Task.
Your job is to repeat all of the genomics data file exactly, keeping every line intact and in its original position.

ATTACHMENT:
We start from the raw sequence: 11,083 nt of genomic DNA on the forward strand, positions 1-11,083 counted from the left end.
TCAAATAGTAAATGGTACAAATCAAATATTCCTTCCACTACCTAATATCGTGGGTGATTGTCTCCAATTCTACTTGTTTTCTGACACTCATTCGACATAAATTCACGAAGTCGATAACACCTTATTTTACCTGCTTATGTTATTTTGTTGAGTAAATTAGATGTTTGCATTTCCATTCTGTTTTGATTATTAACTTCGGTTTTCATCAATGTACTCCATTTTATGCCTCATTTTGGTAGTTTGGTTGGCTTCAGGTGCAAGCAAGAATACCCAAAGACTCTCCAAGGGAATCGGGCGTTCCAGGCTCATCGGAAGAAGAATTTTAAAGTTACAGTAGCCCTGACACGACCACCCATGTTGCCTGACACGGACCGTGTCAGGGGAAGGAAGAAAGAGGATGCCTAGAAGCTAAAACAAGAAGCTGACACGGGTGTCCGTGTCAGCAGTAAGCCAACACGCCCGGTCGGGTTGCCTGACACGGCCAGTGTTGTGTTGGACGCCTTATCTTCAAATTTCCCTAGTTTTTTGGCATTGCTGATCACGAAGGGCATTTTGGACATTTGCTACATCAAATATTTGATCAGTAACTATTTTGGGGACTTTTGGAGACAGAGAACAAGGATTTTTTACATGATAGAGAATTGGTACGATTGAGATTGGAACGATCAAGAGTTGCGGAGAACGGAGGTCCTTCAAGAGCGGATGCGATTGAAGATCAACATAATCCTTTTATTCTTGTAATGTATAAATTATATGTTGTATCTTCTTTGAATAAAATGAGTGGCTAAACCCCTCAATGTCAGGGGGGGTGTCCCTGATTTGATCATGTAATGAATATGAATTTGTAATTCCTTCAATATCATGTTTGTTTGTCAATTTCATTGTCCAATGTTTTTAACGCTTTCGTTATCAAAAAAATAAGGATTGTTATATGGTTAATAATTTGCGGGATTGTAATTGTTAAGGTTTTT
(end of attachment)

We start from the raw sequence: 11,083 nt of genomic DNA on the forward strand, positions 1-11,083 counted from the left end.
TCAAATAGTAAATGGTACAAATCAAATATTCCTTCCACTACCTAATATCGTGGGTGATTGTCTCCAATTCTACTTGTTTTCTGACACTCATTCGACATAAATTCACGAAGTCGATAACACCTTATTTTACCTGCTTATGTTATTTTGTTGAGTAAATTAGATGTTTGCATTTCCATTCTGTTTTGATTATTAACTTCGGTTTTCATCAATGTACTCCATTTTATGCCTCATTTTGGTAGTTTGGTTGGCTTCAGGTGCAAGCAAGAATACCCAAAGACTCTCCAAGGGAATCGGGCGTTCCAGGCTCATCGGAAGAAGAATTTTAAAGTTACAGTAGCCCTGACACGACCACCCATGTTGCCTGACACGGACCGTGTCAGGGGAAGGAAGAAAGAGGATGCCTAGAAGCTAAAACAAGAAGCTGACACGGGTGTCCGTGTCAGCAGTAAGCCAACACGCCCGGTCGGGTTGCCTGACACGGCCAGTGTTGTGTTGGACGCCTTATCTTCAAATTTCCCTAGTTTTTTGGCATTGCTGATCACGAAGGGCATTTTGGACATTTGCTACATCAAATATTTGATCAGTAACTATTTTGGGGACTTTTGGAGACAGAGAACAAGGATTTTTTACATGATAGAGAATTGGTACGATTGAGATTGGAACGATCAAGAGTTGCGGAGAACGGAGGTCCTTCAAGAGCGGATGCGATTGAAGATCAACATAATCCTTTTATTCTTGTAATGTATAAATTATATGTTGTATCTTCTTTGAATAAAATGAGTGGCTAAACCCCTCAATGTCAGGGGGGGTGTCCCTGATTTGATCATGTAATGAATATGAATTTGTAATTCCTTCAATATCATGTTTGTTTGTCAATTTCATTGTCCAATGTTTTTAACGCTTTCGTTATCAAAAAAATAAGGATTGTTATATGGTTAATAATTTGCGGGATTGTAATTGTTAAGGTTTTT